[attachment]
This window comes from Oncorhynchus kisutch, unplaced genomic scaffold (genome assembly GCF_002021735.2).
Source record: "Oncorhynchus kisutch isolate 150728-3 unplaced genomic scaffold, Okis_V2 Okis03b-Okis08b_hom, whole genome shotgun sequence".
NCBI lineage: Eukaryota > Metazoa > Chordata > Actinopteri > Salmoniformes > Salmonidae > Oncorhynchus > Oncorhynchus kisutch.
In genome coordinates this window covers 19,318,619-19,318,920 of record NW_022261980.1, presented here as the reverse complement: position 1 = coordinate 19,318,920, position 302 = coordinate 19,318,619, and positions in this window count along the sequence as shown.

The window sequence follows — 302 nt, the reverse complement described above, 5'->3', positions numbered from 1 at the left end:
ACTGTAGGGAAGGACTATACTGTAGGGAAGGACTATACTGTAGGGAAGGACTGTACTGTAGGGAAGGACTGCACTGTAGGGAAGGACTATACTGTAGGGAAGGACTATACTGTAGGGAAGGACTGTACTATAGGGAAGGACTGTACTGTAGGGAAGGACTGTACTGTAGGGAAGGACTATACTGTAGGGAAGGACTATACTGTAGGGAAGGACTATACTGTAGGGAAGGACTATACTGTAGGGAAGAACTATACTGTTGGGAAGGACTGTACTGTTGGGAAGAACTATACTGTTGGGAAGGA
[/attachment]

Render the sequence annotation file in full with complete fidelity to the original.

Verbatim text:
This window comes from Oncorhynchus kisutch, unplaced genomic scaffold (genome assembly GCF_002021735.2).
Source record: "Oncorhynchus kisutch isolate 150728-3 unplaced genomic scaffold, Okis_V2 Okis03b-Okis08b_hom, whole genome shotgun sequence".
NCBI lineage: Eukaryota > Metazoa > Chordata > Actinopteri > Salmoniformes > Salmonidae > Oncorhynchus > Oncorhynchus kisutch.
In genome coordinates this window covers 19,318,619-19,318,920 of record NW_022261980.1, presented here as the reverse complement: position 1 = coordinate 19,318,920, position 302 = coordinate 19,318,619, and positions in this window count along the sequence as shown.

The window sequence follows — 302 nt, the reverse complement described above, 5'->3', positions numbered from 1 at the left end:
ACTGTAGGGAAGGACTATACTGTAGGGAAGGACTATACTGTAGGGAAGGACTGTACTGTAGGGAAGGACTGCACTGTAGGGAAGGACTATACTGTAGGGAAGGACTATACTGTAGGGAAGGACTGTACTATAGGGAAGGACTGTACTGTAGGGAAGGACTGTACTGTAGGGAAGGACTATACTGTAGGGAAGGACTATACTGTAGGGAAGGACTATACTGTAGGGAAGGACTATACTGTAGGGAAGAACTATACTGTTGGGAAGGACTGTACTGTTGGGAAGAACTATACTGTTGGGAAGGA